Monday, April 6, 2009

Spartans' Roe could have been a Tar Heel

DETROIT, Mich. - When I first met Michigan State’s Delvon Roe, he was a sophomore sensation at St. Ed’s.

His team had just ousted Midview in the district final and I decided to interview Roe for my game story - seeing that Roe was by-far St. Ed’s best player. He had a modest 17-point game (along with seven rebounds, five assists, three blocks and two steals), but I could definately tell he was a special player. After the interview - I could tell he was already seasoned for the media. For just being a sophomore, he was very well-spoken, modest, and said all the right things.

He was touted as one of the best high school basketball players in the nation and had all the top Division I schools drooling over him, including North Carolina.

Then came his senior year.

Roe had a career-threatening injury to his right knee and underwent microfracture surgery, not knowing if he had a life in basketball anymore.

Michigan State stayed in contact with him and checked up on him during his rehab, while North Carolina didn't go the "extra mile". Hence the reason he chose to be a Spartan, instead of a Tar Heel.

"I was leaning toward (North Carolina) heavily,'' Roe said. "But, at the end of the day, I just didn't feel very comfortable (with) it being a family organization and a place I would feel comfortable with for four years.
From the fans to the players to the people in the media, everybody is close at Michigan State.

"They're always there for you," Roe added. "
When I was hurt, Michigan State people were always there for me, telling me to get better. No matter what situation you're in, as long as you have that green and white on, they're family for the rest of your life."

I was rooting for Roe tonight in the National Championship Game. He deserved it. After not getting to play for his high school team in the state championship (a loss to Newark, 65-52), he got the chance last night to play on a bigger stage - the NCAA National Championship.


"God does things for a reason," Roe said "He put me in a position where I can miss a state championship game to play in a national championship game with my family. I'll take that any day of the week.''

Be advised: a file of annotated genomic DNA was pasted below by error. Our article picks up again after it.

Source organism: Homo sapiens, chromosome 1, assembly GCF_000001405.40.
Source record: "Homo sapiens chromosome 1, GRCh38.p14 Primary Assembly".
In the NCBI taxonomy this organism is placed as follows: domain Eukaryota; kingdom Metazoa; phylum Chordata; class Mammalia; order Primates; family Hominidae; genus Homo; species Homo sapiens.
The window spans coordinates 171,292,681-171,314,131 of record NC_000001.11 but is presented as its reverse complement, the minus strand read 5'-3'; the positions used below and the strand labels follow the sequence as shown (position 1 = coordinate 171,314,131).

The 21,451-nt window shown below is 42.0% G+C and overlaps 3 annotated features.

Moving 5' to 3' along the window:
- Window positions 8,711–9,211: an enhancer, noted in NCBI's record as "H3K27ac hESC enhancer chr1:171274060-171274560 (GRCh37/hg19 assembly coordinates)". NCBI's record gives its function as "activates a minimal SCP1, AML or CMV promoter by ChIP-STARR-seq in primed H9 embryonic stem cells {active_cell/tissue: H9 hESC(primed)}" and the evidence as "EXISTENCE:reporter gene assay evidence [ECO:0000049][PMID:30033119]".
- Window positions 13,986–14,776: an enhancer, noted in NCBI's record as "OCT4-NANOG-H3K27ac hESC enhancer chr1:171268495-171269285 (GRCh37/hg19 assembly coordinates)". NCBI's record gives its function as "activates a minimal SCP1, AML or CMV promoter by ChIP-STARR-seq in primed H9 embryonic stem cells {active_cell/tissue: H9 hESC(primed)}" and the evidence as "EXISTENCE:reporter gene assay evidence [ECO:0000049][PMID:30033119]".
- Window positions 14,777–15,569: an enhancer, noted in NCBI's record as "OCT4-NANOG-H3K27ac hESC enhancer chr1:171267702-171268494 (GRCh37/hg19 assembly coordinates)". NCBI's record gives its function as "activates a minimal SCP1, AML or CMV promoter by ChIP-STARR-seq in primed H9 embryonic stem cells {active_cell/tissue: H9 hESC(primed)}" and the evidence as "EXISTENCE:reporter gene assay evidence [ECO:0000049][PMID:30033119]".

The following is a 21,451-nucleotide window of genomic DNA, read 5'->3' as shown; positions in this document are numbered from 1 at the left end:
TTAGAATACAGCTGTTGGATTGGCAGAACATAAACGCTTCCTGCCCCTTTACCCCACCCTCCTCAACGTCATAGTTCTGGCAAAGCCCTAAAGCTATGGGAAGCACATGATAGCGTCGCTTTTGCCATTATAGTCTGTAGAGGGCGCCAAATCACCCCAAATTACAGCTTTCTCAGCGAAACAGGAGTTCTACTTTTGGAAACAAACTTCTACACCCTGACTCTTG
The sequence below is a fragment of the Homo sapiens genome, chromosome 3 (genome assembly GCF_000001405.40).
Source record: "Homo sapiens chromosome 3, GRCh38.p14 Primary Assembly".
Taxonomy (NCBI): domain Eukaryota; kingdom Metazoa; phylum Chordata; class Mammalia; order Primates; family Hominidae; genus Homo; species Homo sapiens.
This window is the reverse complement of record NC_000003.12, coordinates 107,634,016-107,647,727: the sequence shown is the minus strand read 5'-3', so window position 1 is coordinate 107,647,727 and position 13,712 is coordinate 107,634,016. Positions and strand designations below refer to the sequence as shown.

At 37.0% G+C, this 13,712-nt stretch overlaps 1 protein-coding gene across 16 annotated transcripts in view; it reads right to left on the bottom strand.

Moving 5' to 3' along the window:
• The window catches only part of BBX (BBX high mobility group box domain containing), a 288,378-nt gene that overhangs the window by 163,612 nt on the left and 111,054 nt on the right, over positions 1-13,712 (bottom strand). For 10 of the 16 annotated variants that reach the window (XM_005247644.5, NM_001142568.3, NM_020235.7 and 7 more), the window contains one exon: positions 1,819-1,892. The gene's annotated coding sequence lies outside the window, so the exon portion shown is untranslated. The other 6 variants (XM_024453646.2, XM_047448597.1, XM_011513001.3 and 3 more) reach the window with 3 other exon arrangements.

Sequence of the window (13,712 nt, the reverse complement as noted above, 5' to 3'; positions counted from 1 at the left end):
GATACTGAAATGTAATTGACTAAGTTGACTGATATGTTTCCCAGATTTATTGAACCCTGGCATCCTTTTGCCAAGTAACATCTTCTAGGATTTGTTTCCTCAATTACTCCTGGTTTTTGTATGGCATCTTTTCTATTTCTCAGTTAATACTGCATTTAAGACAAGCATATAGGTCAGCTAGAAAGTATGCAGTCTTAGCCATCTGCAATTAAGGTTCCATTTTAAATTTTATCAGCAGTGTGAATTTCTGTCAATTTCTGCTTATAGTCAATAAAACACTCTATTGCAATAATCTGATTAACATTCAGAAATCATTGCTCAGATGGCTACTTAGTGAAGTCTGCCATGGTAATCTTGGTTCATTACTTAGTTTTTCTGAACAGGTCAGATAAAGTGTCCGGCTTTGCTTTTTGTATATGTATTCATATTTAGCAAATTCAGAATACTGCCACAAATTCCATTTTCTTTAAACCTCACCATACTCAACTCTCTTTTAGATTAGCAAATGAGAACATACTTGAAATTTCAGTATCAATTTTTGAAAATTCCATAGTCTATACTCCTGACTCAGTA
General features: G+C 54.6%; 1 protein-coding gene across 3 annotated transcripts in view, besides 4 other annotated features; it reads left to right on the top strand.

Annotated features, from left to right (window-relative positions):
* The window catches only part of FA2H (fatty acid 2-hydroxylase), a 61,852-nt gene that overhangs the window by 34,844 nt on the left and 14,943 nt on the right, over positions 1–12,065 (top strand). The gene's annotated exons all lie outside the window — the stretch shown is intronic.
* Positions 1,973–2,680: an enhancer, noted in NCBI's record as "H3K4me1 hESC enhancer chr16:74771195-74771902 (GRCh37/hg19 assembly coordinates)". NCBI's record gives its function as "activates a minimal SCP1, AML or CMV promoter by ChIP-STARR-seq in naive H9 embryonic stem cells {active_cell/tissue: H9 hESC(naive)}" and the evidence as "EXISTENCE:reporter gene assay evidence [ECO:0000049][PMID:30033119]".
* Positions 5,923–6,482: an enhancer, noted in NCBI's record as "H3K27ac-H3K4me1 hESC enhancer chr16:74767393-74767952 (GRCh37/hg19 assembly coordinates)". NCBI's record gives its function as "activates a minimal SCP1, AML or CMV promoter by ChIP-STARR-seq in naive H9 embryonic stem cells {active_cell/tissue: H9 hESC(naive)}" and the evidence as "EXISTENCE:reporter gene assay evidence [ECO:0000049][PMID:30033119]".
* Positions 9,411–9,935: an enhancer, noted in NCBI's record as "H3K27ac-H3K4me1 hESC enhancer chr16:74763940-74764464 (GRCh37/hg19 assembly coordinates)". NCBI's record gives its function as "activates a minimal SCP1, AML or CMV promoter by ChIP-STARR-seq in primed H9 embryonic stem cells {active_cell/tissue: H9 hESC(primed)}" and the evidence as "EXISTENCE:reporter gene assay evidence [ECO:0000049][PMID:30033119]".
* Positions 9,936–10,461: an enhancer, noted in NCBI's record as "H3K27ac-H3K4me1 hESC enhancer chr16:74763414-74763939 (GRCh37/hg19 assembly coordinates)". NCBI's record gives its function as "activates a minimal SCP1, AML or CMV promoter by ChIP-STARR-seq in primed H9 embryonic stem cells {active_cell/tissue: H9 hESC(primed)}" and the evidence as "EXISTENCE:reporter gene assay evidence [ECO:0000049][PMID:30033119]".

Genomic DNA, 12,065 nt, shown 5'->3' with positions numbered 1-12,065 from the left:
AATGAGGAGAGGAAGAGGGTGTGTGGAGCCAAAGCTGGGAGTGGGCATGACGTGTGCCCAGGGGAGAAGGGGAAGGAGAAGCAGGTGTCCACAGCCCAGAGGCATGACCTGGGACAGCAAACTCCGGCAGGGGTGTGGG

Too bad the Tar Heels were just too much for the upstart Spartans. As North Carolina jumped on Michigan State early and often, enroute to a 89-72 win tonight, claiming the National title. Roe scored just two points, but grabbed eight rebounds.

Roe, a freshman, started 30 of 37 games this season, including the Big Game. He averaged 5.7 points and 5.1 rebounds per game, while playing 18 minutes a game during the season. He also dished 35 assists, had 28 blocks and snatched 16 steals. The only thing he struggled with - free-throws. He shot a dismal 46 percent (51-of-111). Ouch!

If Roe doesn't leave Michigan State for the NBA, the Spartans could be back in the championship next year, and possibly beat Ohio State for the Big Ten Championship - something they failed to do this year.

Other Ohioans on the Spartans’ basketball roster are: Raymar Morgan (Canton McKinley) and Travis Walton (Lima Sr.).

Michigan State also has two other area athletes in Avon Lake’s Mike Haddad and Vermilion’s Derek Hoebing, who are both football players. Haddad will be entering his sophomore year, while Hoebing will be a freshman.
swalker@MorningJournal.com





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1 Comments:

Anonymous Bova said...

Were you in Detroit?

April 7, 2009 at 11:37 AM 

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